Today there should be no doubt that the United States of America stands isolated in the international community as it further endorses the apartheid state of Israel. As it supported the apartheid regime in South Africa and stood by the Nationalist government in the height of the fight against this crime against humanity, so too today it stands alone as moves its embassy from Tel Aviv to Jerusalem.

The move comes as American global leadership fast loses traction and legitimacy in the international community. With the assistance of Donald Trump, the American people have shown that its role as a beacon for liberty, independence and sovereignty is simply a thing of the past. It was Congress, the representatives of the American people, after all, that passed the law some few years ago to give this recognition to Israel. 

Americans, in the past, have always elected into high office leaders who, though tainted through bias, at least attempted to play a mediatory role between the Palestinians and the Israelis. Past presidents, though friendly with Israeli prime ministers, would have the courage to speak out and, if needs be, be honest about the brutal and irrational injustices committed by the Israelis.

In 2011, when France’s Nicholas Sarkozy called Israeli Prime Minister, Benjamin Netanyahu, a liar, the US president at the time, Barak Obama, answered almost in the affirmative saying merely that he had to deal with Netanyahu everyday. Four years later, in an interview with ‘The Huffington Post’, Obama outlined his disappointment in Netanyahu saying the Israeli prime minister was uncooperative and could not be trusted on whether a Palestinian state could be declared while he was the premier.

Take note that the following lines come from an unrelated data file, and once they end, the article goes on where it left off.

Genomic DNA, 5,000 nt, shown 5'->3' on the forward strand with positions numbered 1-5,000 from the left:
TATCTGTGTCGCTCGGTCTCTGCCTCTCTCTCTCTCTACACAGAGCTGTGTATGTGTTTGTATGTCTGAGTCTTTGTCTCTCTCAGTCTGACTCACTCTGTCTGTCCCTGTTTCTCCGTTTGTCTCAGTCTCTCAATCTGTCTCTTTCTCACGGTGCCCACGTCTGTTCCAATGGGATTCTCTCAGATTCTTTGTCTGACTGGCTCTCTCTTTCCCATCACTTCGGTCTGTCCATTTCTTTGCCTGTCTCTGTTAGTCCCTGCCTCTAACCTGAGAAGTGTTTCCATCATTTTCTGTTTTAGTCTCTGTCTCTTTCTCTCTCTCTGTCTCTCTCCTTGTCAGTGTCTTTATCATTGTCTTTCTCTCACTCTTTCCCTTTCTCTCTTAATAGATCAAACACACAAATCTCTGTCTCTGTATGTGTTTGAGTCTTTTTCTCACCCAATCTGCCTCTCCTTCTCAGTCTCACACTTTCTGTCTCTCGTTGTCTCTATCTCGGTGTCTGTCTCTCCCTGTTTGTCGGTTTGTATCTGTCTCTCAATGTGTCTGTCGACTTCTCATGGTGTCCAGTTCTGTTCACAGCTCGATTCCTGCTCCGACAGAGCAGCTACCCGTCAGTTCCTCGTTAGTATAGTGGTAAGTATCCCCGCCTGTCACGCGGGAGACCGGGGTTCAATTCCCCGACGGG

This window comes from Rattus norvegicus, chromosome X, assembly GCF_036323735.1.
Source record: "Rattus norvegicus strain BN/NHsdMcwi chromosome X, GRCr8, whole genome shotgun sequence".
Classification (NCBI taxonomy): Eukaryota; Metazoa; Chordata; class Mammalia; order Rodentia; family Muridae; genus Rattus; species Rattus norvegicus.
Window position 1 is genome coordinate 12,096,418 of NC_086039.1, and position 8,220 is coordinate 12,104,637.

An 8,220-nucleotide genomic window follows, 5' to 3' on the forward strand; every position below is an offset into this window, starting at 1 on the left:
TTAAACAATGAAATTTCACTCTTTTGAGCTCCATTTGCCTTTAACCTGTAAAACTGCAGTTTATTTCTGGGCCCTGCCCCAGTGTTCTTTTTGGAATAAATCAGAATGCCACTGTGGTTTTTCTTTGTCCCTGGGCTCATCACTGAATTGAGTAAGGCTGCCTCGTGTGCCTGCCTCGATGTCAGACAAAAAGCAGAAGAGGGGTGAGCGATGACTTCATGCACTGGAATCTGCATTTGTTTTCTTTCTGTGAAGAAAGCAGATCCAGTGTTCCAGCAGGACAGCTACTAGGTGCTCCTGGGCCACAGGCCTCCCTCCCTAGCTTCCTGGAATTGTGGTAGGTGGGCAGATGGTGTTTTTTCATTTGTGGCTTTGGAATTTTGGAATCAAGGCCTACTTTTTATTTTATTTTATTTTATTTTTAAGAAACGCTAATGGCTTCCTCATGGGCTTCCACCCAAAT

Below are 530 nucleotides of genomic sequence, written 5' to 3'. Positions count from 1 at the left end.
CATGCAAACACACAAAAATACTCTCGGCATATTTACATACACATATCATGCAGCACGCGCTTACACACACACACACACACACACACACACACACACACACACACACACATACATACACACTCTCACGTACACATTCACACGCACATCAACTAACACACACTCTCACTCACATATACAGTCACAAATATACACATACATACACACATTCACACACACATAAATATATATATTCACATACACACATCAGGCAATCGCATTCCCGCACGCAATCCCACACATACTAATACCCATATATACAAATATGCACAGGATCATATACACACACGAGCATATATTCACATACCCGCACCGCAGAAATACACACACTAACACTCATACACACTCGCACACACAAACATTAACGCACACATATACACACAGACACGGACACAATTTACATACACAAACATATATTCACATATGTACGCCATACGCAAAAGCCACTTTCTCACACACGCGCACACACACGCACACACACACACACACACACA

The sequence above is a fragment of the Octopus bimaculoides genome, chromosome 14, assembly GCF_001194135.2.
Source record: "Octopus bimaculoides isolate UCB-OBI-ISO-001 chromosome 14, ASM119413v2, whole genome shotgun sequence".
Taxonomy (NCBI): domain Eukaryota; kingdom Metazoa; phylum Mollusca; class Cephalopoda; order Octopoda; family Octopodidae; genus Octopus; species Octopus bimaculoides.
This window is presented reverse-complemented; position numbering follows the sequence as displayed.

In 2004, then US president, George W. Bush, wrote to the then Israeli prime minister, Ariel Sharon, reminding him that the United States ‘supports the establishment of a Palestinian state that is viable, contiguous, sovereign, and independent…’. Bush went further and indicated to Sharon that the US would join the international community to foster democratic institutions and leaders that would strengthen those institutions.

In the aftermath of the historic Camp David Summit in 2000, facilitated by US president, Bill Clinton, in which Yasser Arafat led the Palestinian delegation and Ehud Barak was prime minister of Israel, Robert Malley, Clinton’s special assistant for Arab-Israeli affairs, describes how Clinton became impatient with the Israeli prime minister. In an article published in the New York Review of Books, Malley recalls the ‘extraordinary moment’ when Clinton expressed his ‘accumulated frustrations’ at Barak. Clinton ‘chided’ the Israeli leader and Malley’s account changed the narrative which had up until then portrayed Arafat as the cause for the failure of the summit. The Israelis negotiated in bad faith, the Palestinians smelt a rat and the Americans could see this. Clinton had made know his sentiments to the Israelis.

One may continue to try and point out examples in which the Americans tried to portray themselves as honest brokers. For some presidents, who wanted to achieve a just and lasting peace, they knew that the Israelis were the obstacles to justice and peace but because of political and economic interests they remained silent and diplomatic. For years, the international community was witness to American hypocrisy as the US would propose and pass United Nations Security Council resolutions against other nations, demand international justice for war crimes and yet veto any action that were taken against the Israelis.

Unlike any other nation on earth, the Israelis have violated international law the most, while the Americans simply sought to defend them. Today they seem to be joining the Israelis in breaking this law. Given the annexation of East Jerusalem by Israel in 1967, the status of Jerusalem remains disputed under international law and therefore many states believe that Jerusalem should rather have an international status.